While the vast majority of public lands in the U.S. are out west, public lands mean a great deal to millions of us in the east. As the public land heist gains momentum in Congress, the future of our public lands is an issue with increasing relevance for all Americans. While the public land heist has so far been focused on Western public lands, recent bills in the House implicate National Forests all across the country, which would disproportionately affect millions of outdoor enthusiasts in the east who have far fewer public lands on which to recreate than their counterparts out west. Greater population centers in the east mean that existing public lands, including swaths in Pennsylvania, West Virginia, North Carolina, and Tennessee, are extremely popular.
In addition, because public lands belong to all Americans, eastern and western, we all have an enormous stake in fighting to keep public lands publicly-owned and accessible.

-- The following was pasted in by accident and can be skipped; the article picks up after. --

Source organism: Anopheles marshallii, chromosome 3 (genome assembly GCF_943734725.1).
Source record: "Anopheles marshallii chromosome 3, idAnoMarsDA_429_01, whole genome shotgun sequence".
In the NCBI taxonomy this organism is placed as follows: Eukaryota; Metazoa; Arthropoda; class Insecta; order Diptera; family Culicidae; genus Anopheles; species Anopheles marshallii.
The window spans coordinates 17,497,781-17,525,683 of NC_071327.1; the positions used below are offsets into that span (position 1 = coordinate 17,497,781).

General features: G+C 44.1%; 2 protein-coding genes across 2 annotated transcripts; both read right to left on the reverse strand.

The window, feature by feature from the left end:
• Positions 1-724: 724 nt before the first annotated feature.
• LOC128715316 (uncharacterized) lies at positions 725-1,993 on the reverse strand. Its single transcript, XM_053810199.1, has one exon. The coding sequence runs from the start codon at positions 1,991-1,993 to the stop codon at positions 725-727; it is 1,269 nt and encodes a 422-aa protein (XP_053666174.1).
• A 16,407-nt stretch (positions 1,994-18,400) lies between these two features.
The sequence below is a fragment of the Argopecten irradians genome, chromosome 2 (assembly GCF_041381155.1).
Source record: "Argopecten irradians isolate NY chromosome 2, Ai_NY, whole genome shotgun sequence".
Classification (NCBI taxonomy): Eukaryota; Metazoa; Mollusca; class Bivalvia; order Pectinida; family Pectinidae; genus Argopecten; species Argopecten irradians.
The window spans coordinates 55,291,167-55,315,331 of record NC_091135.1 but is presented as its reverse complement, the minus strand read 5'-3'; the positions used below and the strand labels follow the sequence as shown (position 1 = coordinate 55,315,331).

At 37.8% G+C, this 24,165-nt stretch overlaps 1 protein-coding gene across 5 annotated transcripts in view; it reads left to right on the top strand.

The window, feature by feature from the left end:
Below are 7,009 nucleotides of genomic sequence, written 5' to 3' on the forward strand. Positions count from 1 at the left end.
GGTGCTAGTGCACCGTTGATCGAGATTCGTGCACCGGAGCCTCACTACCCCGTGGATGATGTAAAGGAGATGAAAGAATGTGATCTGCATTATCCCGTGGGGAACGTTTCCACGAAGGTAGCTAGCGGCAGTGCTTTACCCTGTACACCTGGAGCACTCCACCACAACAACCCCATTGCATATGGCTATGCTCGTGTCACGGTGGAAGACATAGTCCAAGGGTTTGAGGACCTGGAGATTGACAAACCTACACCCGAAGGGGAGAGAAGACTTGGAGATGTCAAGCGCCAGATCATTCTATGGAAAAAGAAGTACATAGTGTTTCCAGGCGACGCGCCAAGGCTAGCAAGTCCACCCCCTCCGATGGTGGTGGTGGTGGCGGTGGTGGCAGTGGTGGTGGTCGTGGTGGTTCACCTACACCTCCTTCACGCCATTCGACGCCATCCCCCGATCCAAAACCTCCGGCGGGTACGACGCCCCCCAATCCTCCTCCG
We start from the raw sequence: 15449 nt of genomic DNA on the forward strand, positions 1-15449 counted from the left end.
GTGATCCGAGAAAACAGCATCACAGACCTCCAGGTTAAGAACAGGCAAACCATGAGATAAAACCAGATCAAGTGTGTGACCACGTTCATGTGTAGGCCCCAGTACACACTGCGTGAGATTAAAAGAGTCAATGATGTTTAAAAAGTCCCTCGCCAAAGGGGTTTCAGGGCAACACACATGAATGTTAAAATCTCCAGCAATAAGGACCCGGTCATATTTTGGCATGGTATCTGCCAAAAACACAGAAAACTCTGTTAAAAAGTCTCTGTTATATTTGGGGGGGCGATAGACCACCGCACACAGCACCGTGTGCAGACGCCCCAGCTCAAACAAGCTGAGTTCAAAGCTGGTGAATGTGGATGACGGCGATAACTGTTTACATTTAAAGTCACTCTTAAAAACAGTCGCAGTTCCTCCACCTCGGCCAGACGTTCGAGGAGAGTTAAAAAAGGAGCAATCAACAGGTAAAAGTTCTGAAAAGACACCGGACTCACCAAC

Earlier this week, Outdoor Alliance welcomed recreation advocates from 5 eastern states to Washington, DC, where they hit the Hill to speak with legislators about the public land heist and the importance of public lands for outdoor enthusiasts in the east.
Because the public lands seizure movement has its genesis in the West—and is driven primarily by a handful of extreme Western voices, who are themselves radically out of step with their own constituents—we have worried that lawmakers in the East can defer to their Western colleagues on public lands issues. It’s important that folks who live in the East help to educate their lawmakers that this is an important issue for all of us.
Public lands all across the country belong to all Americans. These lands are a part of our common heritage, and we all help to foot the bill for their management costs. Turning these lands over to states, where they are likely to face immediate pressure for inappropriate development or outright sale, is a theft from all of us, no matter which state we live in.